The healing qualities of the desert air were especially good news for us, since John and I were still coughing like crazy from the colds we picked up in the South. We got a little lost on our first night, driving under faint stars in the desert’s famously dark sky, to the Twentynine Palms Inn for dinner. It was great to finally be in Southern California, at the edge of the legendary Joshua Tree National Park! We felt better already. Was it the desert air, the live bluegrass music, or the margaritas? We waited for two seats at the bar, crowding in among the locals. This place had a special vibe, a kind of desert version of Rick’s legendary Casablanca café.
When the young Campbells camped out in the winter of 1924-5, in an isolated tent near the Mara Oasis, having a named Twentynine Palms was still a mirage, There were just seven or eight other shacks. The Campbells mingled with the Native American nomads who watered seasonally at the oasis, and became avid archeologists, documenting the earliest human life in the area. http://campbellhouse29palms.com/history.php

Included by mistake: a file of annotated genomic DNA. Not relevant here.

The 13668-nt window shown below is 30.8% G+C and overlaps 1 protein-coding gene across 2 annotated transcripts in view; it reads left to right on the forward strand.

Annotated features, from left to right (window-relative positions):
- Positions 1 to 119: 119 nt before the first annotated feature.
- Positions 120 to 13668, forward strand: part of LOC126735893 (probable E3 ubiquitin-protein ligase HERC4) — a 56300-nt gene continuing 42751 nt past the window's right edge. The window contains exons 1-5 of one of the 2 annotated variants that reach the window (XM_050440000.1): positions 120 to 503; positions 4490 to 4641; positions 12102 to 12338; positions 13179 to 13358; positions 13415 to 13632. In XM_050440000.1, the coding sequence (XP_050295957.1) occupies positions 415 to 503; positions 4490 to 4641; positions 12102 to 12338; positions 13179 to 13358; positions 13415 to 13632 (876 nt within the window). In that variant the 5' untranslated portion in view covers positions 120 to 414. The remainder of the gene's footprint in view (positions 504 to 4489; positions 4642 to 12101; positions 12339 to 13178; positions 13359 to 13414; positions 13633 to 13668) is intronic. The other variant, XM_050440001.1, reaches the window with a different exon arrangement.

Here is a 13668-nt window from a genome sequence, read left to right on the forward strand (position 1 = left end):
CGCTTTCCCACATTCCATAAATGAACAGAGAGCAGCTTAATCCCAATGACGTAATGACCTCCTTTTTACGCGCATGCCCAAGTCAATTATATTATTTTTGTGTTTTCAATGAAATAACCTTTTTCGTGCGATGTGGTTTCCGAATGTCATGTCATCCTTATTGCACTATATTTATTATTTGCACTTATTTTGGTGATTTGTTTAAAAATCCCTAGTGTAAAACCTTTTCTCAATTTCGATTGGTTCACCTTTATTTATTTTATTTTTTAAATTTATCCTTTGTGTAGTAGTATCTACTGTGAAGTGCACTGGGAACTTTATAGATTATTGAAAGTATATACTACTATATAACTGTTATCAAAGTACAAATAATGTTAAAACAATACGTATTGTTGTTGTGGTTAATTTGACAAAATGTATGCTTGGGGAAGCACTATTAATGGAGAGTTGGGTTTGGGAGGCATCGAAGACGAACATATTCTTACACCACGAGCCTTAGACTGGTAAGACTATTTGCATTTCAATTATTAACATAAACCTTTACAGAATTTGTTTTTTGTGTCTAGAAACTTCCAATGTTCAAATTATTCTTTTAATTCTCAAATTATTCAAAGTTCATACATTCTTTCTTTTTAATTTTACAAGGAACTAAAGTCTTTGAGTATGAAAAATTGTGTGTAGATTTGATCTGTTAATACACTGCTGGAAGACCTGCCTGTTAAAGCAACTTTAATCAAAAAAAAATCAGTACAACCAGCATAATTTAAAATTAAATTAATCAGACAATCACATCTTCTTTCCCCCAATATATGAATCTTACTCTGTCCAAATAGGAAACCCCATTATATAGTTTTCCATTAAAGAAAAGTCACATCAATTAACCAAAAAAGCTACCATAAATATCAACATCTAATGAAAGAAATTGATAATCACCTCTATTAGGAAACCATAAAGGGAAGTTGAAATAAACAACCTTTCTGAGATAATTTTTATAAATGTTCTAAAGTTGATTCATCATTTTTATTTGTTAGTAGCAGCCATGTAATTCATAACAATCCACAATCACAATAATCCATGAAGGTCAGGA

Elizabeth’s father relented and she received her inheritance, so they built their 1929 estate on 25 acres of high desert. After Elizabeth died in 1971, the children sold the property to the composer who wrote “Zip-a-de-Doo-Dah.” He turned it into a Hollywood party house. An English aristocrat then bought the place, installing her china teapot collection and renaming it Roughly Manor. Today it is the quirky Campbell House B&B, honoring the young couple who started their runaway marriage here.
We stopped at the Joshua Tree National Park headquarters the next day, full of rookie questions. What are Joshua trees, anyway? They looked like frenzied cactuses, arms all akimbo. They are actually short-spiked agave plants, the ranger explained. The smaller chocotillo cactuses, other denizens of this desert, grew huddled together like a tribe of chattering monkeys. And then there were the enormous sand-colored rocks, balancing against each other in random formations. What mighty force could have pushed them into such improbable dependancies?
We drove half and hour to lunch in the nearby hippie town of Joshua Tree, but took a wrong turn. We found ourselves dead-ending into a very large, official sign that said “Live Combat Zone. 100% I.D. required.” U.S. Marines came out of a formidable guard post to confront us. We turned the car around very, very quickly. It was a relief to find the right road, and stumble into the Crossroads Café. Its dreadlocked and tattooed waiters were escapees from places like East Harlem and Boston, and they occupied a completely different world from the Marine base close by.